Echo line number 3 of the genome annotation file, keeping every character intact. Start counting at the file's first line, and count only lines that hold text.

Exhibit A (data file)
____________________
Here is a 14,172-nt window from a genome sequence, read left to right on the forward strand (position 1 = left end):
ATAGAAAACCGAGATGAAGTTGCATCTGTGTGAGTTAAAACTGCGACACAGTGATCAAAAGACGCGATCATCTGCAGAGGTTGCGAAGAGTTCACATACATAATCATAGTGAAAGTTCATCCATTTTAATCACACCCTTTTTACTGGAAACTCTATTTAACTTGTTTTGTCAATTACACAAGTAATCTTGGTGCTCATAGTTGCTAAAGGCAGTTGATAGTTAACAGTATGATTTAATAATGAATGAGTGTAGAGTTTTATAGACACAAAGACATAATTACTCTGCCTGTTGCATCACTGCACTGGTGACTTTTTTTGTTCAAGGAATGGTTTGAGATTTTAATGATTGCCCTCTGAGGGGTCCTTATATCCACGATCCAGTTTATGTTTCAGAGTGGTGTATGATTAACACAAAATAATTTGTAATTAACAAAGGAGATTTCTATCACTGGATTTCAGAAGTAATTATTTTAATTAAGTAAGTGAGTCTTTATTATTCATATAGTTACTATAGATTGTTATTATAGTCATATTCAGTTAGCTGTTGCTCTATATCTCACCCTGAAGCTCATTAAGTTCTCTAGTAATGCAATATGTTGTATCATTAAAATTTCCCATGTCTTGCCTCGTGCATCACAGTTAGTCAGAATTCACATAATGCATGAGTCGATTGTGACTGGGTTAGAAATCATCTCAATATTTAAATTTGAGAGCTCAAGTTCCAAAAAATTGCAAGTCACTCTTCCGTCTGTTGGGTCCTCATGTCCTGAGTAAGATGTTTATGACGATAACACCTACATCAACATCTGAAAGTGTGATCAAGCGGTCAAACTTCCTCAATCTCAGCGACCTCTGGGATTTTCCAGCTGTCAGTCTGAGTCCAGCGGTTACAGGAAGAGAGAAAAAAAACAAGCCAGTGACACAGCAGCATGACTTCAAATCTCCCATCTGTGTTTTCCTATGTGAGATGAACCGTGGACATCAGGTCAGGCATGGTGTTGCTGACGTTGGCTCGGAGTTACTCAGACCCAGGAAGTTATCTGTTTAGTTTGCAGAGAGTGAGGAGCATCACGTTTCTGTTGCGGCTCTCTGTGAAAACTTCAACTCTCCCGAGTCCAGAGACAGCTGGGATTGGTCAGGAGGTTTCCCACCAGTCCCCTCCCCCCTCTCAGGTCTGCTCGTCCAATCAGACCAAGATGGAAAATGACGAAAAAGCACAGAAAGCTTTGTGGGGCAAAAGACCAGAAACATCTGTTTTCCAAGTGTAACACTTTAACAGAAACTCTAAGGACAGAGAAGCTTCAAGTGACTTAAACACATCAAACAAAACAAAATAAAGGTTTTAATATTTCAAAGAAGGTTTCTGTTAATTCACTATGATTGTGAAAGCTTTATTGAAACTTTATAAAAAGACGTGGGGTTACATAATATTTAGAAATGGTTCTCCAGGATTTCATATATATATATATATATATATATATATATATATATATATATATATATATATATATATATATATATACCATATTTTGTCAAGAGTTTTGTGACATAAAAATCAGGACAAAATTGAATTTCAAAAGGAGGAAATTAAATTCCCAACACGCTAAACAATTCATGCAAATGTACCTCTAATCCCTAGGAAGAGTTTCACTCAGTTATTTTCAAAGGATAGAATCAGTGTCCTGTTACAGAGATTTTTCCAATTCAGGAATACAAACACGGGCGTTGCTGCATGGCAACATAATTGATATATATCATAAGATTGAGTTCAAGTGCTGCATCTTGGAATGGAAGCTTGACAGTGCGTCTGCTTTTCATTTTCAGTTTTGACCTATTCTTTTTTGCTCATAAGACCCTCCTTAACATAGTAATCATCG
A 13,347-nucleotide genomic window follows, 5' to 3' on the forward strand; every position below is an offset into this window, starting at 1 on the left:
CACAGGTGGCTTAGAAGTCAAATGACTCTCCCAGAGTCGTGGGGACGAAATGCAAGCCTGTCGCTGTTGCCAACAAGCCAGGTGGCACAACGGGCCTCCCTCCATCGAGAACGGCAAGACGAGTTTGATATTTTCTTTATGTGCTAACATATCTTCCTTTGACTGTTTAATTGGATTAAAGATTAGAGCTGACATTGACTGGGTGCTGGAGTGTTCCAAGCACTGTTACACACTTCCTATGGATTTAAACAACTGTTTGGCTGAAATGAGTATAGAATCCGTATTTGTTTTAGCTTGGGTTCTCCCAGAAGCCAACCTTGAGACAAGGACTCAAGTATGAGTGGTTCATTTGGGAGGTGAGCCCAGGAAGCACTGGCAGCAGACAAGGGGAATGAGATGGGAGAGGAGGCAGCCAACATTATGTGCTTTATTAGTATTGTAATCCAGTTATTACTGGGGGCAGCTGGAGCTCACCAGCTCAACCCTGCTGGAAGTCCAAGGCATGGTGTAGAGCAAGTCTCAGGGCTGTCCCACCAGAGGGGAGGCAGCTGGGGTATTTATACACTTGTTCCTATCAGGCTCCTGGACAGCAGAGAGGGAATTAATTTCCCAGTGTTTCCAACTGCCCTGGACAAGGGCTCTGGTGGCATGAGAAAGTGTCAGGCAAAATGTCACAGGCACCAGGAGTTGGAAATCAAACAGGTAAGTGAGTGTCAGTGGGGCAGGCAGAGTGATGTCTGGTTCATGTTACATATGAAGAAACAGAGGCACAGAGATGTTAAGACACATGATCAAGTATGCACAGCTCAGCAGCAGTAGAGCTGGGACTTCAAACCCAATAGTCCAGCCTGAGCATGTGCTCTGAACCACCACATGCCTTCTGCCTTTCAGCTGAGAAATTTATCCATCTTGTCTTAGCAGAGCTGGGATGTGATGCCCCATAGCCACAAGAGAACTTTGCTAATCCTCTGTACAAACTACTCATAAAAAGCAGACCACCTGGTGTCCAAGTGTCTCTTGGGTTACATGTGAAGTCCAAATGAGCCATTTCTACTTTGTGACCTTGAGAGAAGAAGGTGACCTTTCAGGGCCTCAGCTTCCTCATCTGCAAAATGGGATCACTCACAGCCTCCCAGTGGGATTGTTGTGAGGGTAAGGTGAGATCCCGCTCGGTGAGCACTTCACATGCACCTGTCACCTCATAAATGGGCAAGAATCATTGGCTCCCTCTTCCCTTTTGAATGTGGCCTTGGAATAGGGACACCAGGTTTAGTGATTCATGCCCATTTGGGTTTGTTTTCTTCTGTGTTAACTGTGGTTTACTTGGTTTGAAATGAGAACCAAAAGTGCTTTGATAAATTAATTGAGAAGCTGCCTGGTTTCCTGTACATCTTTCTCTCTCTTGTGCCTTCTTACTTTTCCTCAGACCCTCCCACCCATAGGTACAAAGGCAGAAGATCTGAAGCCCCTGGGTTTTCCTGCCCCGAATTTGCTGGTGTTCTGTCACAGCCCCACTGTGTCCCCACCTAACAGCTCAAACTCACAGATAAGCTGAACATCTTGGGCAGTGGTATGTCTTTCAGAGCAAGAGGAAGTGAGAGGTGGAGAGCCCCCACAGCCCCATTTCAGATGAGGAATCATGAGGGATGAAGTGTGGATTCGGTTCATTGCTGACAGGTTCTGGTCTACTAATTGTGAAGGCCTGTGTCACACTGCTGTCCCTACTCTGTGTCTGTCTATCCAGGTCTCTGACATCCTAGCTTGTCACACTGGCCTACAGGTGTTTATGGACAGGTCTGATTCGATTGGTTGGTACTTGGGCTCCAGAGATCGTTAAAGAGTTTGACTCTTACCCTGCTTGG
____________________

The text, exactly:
A 13,347-nucleotide genomic window follows, 5' to 3' on the forward strand; every position below is an offset into this window, starting at 1 on the left: